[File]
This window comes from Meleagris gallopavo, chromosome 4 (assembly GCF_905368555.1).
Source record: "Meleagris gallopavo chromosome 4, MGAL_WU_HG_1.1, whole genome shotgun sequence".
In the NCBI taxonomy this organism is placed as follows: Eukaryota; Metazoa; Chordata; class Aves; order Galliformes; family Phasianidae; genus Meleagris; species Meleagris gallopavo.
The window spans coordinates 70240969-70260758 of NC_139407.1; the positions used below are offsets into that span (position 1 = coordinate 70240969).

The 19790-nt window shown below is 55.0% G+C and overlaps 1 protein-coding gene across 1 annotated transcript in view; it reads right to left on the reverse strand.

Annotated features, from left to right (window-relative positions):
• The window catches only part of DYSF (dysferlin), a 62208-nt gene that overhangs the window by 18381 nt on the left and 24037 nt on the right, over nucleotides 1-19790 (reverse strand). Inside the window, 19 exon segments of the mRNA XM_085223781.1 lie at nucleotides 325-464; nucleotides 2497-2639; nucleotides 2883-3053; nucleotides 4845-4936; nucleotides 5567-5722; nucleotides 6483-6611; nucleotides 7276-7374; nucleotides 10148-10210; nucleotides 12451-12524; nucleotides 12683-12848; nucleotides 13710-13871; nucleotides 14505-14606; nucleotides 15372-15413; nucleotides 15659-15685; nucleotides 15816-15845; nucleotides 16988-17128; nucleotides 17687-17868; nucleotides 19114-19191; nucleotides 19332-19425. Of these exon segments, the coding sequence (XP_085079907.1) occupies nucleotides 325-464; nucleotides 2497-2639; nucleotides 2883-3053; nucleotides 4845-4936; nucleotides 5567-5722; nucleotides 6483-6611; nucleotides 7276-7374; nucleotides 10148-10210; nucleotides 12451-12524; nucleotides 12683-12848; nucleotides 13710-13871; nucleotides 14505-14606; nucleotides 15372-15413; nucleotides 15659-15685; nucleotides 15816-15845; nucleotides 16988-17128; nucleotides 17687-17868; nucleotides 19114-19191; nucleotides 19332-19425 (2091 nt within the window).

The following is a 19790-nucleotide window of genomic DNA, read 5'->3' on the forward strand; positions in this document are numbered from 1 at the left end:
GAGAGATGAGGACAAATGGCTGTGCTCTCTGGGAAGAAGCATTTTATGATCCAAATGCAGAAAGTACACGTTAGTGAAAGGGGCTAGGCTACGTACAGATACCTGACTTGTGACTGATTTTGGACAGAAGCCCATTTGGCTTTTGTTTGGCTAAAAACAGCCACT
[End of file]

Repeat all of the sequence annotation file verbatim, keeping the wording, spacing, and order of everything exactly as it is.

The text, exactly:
This window comes from Meleagris gallopavo, chromosome 4 (assembly GCF_905368555.1).
Source record: "Meleagris gallopavo chromosome 4, MGAL_WU_HG_1.1, whole genome shotgun sequence".
In the NCBI taxonomy this organism is placed as follows: Eukaryota; Metazoa; Chordata; class Aves; order Galliformes; family Phasianidae; genus Meleagris; species Meleagris gallopavo.
The window spans coordinates 70240969-70260758 of NC_139407.1; the positions used below are offsets into that span (position 1 = coordinate 70240969).

The 19790-nt window shown below is 55.0% G+C and overlaps 1 protein-coding gene across 1 annotated transcript in view; it reads right to left on the reverse strand.

Annotated features, from left to right (window-relative positions):
• The window catches only part of DYSF (dysferlin), a 62208-nt gene that overhangs the window by 18381 nt on the left and 24037 nt on the right, over nucleotides 1-19790 (reverse strand). Inside the window, 19 exon segments of the mRNA XM_085223781.1 lie at nucleotides 325-464; nucleotides 2497-2639; nucleotides 2883-3053; nucleotides 4845-4936; nucleotides 5567-5722; nucleotides 6483-6611; nucleotides 7276-7374; nucleotides 10148-10210; nucleotides 12451-12524; nucleotides 12683-12848; nucleotides 13710-13871; nucleotides 14505-14606; nucleotides 15372-15413; nucleotides 15659-15685; nucleotides 15816-15845; nucleotides 16988-17128; nucleotides 17687-17868; nucleotides 19114-19191; nucleotides 19332-19425. Of these exon segments, the coding sequence (XP_085079907.1) occupies nucleotides 325-464; nucleotides 2497-2639; nucleotides 2883-3053; nucleotides 4845-4936; nucleotides 5567-5722; nucleotides 6483-6611; nucleotides 7276-7374; nucleotides 10148-10210; nucleotides 12451-12524; nucleotides 12683-12848; nucleotides 13710-13871; nucleotides 14505-14606; nucleotides 15372-15413; nucleotides 15659-15685; nucleotides 15816-15845; nucleotides 16988-17128; nucleotides 17687-17868; nucleotides 19114-19191; nucleotides 19332-19425 (2091 nt within the window).

The following is a 19790-nucleotide window of genomic DNA, read 5'->3' on the forward strand; positions in this document are numbered from 1 at the left end:
GAGAGATGAGGACAAATGGCTGTGCTCTCTGGGAAGAAGCATTTTATGATCCAAATGCAGAAAGTACACGTTAGTGAAAGGGGCTAGGCTACGTACAGATACCTGACTTGTGACTGATTTTGGACAGAAGCCCATTTGGCTTTTGTTTGGCTAAAAACAGCCACT